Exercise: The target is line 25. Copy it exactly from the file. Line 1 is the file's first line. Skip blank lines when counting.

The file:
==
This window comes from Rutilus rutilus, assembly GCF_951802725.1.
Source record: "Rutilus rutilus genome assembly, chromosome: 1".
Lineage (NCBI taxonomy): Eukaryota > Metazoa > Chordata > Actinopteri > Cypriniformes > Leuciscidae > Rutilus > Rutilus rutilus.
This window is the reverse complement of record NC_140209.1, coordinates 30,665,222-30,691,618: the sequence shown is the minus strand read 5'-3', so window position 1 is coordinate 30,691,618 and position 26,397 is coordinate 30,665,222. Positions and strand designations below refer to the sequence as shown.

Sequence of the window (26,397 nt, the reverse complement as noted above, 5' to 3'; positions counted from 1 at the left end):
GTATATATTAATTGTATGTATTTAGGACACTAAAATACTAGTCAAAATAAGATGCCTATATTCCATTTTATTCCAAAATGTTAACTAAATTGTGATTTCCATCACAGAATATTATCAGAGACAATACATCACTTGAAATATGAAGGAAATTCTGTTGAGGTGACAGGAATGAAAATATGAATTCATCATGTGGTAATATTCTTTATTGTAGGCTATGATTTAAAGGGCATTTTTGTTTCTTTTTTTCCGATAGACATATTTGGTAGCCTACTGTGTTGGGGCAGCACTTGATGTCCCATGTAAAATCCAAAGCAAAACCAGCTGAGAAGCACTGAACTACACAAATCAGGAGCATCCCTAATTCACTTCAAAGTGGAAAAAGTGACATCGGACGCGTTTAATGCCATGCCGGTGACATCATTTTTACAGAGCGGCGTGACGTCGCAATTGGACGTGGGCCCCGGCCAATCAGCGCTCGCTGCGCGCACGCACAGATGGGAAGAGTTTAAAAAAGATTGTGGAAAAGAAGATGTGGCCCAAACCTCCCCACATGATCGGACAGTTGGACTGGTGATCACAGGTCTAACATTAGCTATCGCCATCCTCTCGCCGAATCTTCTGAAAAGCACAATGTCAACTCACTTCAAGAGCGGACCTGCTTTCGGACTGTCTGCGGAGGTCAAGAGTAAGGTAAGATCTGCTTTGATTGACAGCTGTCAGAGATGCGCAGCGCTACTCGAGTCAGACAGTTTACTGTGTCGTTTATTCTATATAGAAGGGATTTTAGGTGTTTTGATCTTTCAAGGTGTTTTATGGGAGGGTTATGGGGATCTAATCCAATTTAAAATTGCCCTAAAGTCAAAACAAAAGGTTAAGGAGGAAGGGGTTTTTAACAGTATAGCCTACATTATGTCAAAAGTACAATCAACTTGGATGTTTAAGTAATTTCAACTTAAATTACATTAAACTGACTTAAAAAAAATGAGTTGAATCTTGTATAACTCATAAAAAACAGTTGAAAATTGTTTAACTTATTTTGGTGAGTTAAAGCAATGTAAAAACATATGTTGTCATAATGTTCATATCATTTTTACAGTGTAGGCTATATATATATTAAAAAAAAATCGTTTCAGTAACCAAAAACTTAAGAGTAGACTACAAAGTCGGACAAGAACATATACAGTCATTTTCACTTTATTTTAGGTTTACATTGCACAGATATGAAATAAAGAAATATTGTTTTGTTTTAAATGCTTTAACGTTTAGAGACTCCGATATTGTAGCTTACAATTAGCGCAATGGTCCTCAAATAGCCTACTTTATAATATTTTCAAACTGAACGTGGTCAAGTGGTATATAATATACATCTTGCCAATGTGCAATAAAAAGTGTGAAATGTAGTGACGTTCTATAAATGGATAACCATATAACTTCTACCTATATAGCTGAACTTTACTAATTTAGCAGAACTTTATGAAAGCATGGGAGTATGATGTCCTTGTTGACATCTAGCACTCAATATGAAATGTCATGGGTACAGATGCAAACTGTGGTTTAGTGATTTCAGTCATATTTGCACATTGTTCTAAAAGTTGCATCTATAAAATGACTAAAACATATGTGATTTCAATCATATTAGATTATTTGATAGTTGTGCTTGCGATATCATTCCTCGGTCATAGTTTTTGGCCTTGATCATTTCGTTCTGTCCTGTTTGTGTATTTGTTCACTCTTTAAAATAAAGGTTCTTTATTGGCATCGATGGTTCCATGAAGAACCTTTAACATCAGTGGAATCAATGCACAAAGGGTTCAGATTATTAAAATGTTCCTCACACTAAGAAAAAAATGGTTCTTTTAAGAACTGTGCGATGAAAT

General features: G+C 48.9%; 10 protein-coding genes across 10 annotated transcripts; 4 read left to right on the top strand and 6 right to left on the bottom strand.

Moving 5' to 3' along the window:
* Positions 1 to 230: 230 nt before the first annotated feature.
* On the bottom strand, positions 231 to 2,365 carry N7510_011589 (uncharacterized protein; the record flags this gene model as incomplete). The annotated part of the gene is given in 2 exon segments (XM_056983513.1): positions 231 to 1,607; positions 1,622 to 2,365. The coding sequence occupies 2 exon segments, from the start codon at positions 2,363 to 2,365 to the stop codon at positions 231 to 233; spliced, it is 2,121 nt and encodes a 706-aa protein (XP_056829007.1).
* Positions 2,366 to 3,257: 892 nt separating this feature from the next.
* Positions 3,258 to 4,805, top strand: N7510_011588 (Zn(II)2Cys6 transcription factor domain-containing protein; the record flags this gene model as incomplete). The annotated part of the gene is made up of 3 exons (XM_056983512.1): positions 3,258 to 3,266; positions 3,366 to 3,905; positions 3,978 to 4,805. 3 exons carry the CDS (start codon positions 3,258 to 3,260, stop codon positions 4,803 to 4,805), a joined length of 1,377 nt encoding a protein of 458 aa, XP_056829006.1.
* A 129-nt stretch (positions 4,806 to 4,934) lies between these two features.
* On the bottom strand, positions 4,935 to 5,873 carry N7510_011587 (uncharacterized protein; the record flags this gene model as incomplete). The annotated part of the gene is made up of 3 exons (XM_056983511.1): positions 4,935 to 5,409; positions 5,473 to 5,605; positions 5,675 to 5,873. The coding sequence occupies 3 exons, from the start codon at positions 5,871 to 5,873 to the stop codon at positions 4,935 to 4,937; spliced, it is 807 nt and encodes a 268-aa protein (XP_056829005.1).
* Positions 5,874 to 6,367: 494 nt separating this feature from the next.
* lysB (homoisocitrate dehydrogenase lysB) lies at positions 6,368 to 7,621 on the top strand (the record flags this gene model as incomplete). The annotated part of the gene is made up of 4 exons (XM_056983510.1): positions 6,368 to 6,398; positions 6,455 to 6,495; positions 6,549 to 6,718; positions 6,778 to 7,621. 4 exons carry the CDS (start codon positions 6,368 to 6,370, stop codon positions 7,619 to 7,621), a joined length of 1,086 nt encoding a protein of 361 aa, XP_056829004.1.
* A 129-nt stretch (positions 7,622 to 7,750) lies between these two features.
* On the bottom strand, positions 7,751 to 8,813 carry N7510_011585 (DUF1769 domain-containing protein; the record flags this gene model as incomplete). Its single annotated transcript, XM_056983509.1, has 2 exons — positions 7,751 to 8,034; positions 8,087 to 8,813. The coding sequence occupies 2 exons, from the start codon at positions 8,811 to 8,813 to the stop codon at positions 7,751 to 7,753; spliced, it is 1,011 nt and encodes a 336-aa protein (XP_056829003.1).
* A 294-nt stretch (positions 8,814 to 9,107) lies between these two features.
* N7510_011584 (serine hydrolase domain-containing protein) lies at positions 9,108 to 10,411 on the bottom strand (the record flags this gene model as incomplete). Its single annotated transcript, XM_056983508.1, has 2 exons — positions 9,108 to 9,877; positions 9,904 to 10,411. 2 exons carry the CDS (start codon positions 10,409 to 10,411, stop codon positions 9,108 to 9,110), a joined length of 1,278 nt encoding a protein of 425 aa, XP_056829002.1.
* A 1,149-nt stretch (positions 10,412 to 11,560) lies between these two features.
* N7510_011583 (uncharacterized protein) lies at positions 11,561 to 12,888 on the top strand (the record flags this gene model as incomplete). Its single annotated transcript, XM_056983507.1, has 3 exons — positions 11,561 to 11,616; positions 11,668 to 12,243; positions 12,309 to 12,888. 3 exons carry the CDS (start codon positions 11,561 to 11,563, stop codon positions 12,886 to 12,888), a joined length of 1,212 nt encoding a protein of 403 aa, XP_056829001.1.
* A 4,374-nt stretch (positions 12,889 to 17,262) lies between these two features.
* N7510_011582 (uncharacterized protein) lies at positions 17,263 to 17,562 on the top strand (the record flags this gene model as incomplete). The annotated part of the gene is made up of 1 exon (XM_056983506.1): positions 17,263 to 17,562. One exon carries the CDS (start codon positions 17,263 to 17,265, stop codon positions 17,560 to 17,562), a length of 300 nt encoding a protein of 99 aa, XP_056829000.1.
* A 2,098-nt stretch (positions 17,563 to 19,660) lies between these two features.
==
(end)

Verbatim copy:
* A 2,098-nt stretch (positions 17,563 to 19,660) lies between these two features.